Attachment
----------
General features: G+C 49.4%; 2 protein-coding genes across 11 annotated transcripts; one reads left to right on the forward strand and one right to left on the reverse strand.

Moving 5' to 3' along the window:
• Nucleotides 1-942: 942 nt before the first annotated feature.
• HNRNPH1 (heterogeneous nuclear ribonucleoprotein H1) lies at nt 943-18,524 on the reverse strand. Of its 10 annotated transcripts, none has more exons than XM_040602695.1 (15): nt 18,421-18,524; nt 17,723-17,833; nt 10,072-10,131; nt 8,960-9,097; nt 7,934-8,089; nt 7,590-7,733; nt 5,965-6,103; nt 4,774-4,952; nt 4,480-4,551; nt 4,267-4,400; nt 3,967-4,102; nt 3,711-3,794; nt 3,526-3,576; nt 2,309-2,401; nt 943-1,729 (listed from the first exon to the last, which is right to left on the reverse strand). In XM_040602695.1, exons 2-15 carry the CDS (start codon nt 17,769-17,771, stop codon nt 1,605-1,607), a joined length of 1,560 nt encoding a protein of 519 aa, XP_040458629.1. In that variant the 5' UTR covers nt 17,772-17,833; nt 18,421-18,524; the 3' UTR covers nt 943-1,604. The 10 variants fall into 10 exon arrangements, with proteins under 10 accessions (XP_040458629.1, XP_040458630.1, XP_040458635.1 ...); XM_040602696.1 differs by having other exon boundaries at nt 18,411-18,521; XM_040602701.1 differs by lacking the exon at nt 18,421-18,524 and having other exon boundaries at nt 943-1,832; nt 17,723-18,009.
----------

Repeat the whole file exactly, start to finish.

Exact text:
General features: G+C 49.4%; 2 protein-coding genes across 11 annotated transcripts; one reads left to right on the forward strand and one right to left on the reverse strand.

Moving 5' to 3' along the window:
• Nucleotides 1-942: 942 nt before the first annotated feature.
• HNRNPH1 (heterogeneous nuclear ribonucleoprotein H1) lies at nt 943-18,524 on the reverse strand. Of its 10 annotated transcripts, none has more exons than XM_040602695.1 (15): nt 18,421-18,524; nt 17,723-17,833; nt 10,072-10,131; nt 8,960-9,097; nt 7,934-8,089; nt 7,590-7,733; nt 5,965-6,103; nt 4,774-4,952; nt 4,480-4,551; nt 4,267-4,400; nt 3,967-4,102; nt 3,711-3,794; nt 3,526-3,576; nt 2,309-2,401; nt 943-1,729 (listed from the first exon to the last, which is right to left on the reverse strand). In XM_040602695.1, exons 2-15 carry the CDS (start codon nt 17,769-17,771, stop codon nt 1,605-1,607), a joined length of 1,560 nt encoding a protein of 519 aa, XP_040458629.1. In that variant the 5' UTR covers nt 17,772-17,833; nt 18,421-18,524; the 3' UTR covers nt 943-1,604. The 10 variants fall into 10 exon arrangements, with proteins under 10 accessions (XP_040458629.1, XP_040458630.1, XP_040458635.1 ...); XM_040602696.1 differs by having other exon boundaries at nt 18,411-18,521; XM_040602701.1 differs by lacking the exon at nt 18,421-18,524 and having other exon boundaries at nt 943-1,832; nt 17,723-18,009.